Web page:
Surgical and cerebral protection strategies in aortic arch surgery remain under debate. Perioperative results using deep hypothermic circulatory arrest (DHCA) have been associated with favorable short-term mortality and stroke rates. The present study focuses on late survival in patients undergoing aortic surgery using DHCA.Methods:
A total of 613 patients (mean age, 63.7 years) underwent aortic surgery between January 2003 and December 2015 using DHCA, with 77.3% undergoing hemiarch replacement and 20.4% undergoing arch replacement, with a mean DHCA duration of 29.7 ± 8.5 minutes (range, 10–62 minutes). We examined follow-up extending up to a mean of 3.8 ± 3.4 years (range, 0–14.1 years).Results:
Operative mortality was 2.9%, and the stroke rate was 2%. Survival was 92.2% at 1 year and 81.5% at 5 years, significantly lower than the values in an age- and sex-matched reference population. In elective, nondissection first-time surgeries (n = 424), survival was similar to that of the reference group. Acute type A aortic dissection (hazard ratio [HR], 4.84; P = .000), redo (HR, 4.12; P = .000), and descending aortic pathology (HR, 5.54: P = .000) were independently associated with reduced 1-year survival. Beyond 1 year, age (HR, 1.07; P = .000), major complications (HR, 3.11; P = .000), and atrial fibrillation (HR, 2.47; P = .006) were independently associated with poor survival. DHCA time was not significantly associated with survival in multivariable analysis.Conclusions:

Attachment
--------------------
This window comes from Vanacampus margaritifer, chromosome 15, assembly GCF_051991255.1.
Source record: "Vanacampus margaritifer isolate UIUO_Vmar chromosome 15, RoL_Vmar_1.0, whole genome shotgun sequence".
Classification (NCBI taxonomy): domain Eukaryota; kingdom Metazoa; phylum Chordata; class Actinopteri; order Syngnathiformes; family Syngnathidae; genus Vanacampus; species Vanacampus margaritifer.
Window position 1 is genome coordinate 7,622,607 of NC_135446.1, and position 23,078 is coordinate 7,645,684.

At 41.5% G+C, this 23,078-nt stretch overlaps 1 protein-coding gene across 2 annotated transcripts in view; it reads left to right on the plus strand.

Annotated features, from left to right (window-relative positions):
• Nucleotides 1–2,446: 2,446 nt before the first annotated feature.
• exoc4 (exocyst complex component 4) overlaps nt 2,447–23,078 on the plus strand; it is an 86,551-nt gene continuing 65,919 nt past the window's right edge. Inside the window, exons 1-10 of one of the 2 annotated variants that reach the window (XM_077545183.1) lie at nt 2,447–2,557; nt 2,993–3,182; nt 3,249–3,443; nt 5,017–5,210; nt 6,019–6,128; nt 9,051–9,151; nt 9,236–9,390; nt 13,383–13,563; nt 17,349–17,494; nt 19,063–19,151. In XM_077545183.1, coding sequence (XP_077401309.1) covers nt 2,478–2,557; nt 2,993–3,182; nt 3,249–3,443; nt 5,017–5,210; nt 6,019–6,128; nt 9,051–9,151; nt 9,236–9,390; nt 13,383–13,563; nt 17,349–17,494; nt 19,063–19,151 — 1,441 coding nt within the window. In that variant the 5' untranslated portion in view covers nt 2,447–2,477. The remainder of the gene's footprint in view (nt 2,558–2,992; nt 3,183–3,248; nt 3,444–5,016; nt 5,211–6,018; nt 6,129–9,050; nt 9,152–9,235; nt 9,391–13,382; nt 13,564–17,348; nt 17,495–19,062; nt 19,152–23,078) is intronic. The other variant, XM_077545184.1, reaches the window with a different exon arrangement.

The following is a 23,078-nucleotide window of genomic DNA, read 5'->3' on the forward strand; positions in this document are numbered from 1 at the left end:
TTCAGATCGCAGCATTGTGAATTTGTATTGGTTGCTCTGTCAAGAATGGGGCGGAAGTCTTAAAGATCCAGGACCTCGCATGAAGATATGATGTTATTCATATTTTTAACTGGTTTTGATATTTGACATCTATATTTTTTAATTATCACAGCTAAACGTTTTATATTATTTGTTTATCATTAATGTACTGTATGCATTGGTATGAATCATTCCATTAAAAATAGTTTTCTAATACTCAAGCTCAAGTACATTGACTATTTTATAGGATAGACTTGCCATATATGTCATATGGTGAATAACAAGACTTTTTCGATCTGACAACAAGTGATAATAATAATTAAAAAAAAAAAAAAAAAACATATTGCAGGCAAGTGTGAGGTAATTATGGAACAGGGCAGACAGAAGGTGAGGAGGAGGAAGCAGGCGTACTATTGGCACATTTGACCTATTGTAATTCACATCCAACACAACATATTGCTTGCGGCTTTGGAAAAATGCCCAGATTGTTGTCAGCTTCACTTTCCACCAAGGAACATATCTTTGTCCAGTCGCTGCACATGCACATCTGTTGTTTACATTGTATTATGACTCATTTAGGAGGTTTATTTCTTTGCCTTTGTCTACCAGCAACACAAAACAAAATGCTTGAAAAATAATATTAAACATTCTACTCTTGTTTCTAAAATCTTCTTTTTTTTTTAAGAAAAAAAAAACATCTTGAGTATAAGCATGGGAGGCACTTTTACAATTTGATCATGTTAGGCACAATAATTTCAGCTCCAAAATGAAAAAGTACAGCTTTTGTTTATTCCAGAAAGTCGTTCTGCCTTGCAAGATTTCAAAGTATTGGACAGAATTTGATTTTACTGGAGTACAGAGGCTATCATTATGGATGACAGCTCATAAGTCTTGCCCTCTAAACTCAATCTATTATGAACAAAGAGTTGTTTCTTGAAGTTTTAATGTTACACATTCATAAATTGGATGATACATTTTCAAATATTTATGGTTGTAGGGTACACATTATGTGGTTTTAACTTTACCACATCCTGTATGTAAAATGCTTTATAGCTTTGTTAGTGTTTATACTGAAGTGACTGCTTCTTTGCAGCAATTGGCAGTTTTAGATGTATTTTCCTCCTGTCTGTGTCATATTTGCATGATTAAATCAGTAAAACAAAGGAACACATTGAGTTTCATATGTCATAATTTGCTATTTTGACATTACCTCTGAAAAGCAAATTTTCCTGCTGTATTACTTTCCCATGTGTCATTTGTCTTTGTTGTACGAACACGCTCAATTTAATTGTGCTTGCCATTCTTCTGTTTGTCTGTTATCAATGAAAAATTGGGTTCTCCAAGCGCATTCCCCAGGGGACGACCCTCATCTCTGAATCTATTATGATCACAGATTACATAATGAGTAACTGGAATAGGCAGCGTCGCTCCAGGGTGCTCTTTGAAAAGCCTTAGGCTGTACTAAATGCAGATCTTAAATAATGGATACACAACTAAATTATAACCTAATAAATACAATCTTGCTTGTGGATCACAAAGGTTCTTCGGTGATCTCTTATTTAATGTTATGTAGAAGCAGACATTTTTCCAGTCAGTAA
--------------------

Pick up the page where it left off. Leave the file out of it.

Aortic surgery with DHCA can be performed with favorable late survival, with the duration of DHCA period having only a limited impact. However, these results cannot be generalized for very long durations of DHCA (>50 minutes), when perfusion methods may be preferable. In elective, nondissection first-time surgeries, a late survival comparable to that in a reference population can be achieved. Early survival is adversely affected by aortic dissection, redo status, and disease extent.